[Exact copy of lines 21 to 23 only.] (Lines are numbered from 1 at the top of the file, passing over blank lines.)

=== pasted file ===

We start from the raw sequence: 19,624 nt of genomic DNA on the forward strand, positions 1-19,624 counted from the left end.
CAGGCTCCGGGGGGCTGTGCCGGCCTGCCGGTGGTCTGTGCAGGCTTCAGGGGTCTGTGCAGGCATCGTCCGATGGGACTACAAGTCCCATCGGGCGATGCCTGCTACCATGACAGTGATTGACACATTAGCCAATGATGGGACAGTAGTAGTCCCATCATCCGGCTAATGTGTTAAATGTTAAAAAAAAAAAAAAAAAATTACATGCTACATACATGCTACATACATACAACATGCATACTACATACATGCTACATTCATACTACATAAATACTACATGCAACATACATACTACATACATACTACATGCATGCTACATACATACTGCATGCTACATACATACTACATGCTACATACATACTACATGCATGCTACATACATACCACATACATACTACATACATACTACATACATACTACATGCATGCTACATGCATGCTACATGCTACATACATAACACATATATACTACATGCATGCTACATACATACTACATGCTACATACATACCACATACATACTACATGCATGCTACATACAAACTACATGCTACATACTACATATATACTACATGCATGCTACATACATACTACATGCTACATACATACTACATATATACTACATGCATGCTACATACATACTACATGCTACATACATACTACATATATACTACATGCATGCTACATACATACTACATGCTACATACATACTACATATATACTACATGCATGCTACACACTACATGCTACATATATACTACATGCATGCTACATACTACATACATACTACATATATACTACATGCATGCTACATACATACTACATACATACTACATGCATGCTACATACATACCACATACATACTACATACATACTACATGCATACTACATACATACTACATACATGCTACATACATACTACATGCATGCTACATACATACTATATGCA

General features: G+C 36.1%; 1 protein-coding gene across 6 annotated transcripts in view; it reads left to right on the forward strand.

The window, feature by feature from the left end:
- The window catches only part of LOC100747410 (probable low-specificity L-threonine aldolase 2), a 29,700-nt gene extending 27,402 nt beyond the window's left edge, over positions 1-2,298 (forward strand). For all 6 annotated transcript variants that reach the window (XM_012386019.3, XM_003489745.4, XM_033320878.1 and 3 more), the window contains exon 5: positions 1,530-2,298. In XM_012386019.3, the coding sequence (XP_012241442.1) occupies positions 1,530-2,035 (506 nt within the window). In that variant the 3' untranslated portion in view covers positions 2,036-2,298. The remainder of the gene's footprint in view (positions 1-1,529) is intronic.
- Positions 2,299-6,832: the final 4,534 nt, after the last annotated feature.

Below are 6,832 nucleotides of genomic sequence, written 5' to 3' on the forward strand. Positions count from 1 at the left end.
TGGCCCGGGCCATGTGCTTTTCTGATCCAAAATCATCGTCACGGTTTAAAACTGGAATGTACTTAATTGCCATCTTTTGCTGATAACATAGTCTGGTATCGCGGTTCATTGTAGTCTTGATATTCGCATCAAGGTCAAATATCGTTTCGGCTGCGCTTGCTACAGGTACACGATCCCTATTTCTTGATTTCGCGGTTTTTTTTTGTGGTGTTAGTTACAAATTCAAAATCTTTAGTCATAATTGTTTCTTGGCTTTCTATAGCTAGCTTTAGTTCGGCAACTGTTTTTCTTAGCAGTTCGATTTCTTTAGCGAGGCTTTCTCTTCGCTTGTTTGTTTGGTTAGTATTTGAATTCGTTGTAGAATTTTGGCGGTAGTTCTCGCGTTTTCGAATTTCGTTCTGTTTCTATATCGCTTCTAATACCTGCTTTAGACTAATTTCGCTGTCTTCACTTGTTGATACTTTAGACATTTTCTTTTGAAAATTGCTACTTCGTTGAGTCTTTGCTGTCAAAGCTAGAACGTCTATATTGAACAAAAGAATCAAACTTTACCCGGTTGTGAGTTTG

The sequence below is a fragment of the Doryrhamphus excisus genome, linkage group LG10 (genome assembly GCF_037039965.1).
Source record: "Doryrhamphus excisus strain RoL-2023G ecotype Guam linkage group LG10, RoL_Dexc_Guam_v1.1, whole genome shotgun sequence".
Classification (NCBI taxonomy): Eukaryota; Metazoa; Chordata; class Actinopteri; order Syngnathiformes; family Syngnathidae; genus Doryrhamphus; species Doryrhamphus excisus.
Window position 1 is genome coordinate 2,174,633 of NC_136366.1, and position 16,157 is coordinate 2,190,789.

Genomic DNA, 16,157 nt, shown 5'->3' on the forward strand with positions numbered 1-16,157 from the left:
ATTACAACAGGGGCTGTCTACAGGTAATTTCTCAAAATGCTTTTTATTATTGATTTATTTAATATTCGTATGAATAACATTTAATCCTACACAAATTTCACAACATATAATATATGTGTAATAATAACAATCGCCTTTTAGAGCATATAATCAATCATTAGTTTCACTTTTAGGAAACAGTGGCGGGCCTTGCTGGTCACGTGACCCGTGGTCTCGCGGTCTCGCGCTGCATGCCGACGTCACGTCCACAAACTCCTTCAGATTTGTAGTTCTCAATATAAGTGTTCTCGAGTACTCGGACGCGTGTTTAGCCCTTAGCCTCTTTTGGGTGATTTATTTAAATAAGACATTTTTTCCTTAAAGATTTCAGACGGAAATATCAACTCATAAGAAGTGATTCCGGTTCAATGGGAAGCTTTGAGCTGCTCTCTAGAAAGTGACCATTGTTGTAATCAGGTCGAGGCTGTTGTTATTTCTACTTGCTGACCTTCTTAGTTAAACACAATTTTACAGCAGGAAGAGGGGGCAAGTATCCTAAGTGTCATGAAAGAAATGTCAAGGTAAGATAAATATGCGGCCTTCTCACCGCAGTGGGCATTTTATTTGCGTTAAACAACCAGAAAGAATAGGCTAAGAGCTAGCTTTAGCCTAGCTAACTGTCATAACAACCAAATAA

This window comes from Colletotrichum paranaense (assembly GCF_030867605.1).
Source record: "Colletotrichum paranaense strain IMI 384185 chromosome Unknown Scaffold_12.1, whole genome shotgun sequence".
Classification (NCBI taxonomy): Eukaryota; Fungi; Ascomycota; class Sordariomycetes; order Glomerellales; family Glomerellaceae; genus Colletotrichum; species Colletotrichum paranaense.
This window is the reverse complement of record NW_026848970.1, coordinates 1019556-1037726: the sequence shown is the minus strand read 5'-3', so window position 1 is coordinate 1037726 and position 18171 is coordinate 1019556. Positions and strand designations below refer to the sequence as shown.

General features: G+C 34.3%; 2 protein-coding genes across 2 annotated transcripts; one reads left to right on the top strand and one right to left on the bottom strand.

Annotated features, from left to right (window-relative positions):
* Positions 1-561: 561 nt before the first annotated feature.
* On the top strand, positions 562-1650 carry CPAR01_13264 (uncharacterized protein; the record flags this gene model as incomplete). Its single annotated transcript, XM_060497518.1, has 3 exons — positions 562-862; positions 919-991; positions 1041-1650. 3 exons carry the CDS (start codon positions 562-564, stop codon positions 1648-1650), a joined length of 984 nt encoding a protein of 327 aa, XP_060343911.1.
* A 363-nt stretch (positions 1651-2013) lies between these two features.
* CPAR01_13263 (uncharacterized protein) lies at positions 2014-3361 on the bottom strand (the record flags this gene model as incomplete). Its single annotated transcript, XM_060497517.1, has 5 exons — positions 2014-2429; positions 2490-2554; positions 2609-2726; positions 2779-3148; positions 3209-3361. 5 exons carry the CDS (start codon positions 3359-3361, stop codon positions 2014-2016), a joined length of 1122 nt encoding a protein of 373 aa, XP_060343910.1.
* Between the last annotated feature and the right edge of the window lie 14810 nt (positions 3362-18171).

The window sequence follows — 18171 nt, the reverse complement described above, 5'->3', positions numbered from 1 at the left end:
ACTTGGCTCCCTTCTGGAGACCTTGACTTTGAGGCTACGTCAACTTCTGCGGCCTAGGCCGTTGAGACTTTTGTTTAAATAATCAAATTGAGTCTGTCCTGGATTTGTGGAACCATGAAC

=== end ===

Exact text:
* Positions 1-561: 561 nt before the first annotated feature.
* On the top strand, positions 562-1650 carry CPAR01_13264 (uncharacterized protein; the record flags this gene model as incomplete). Its single annotated transcript, XM_060497518.1, has 3 exons — positions 562-862; positions 919-991; positions 1041-1650. 3 exons carry the CDS (start codon positions 562-564, stop codon positions 1648-1650), a joined length of 984 nt encoding a protein of 327 aa, XP_060343911.1.
* A 363-nt stretch (positions 1651-2013) lies between these two features.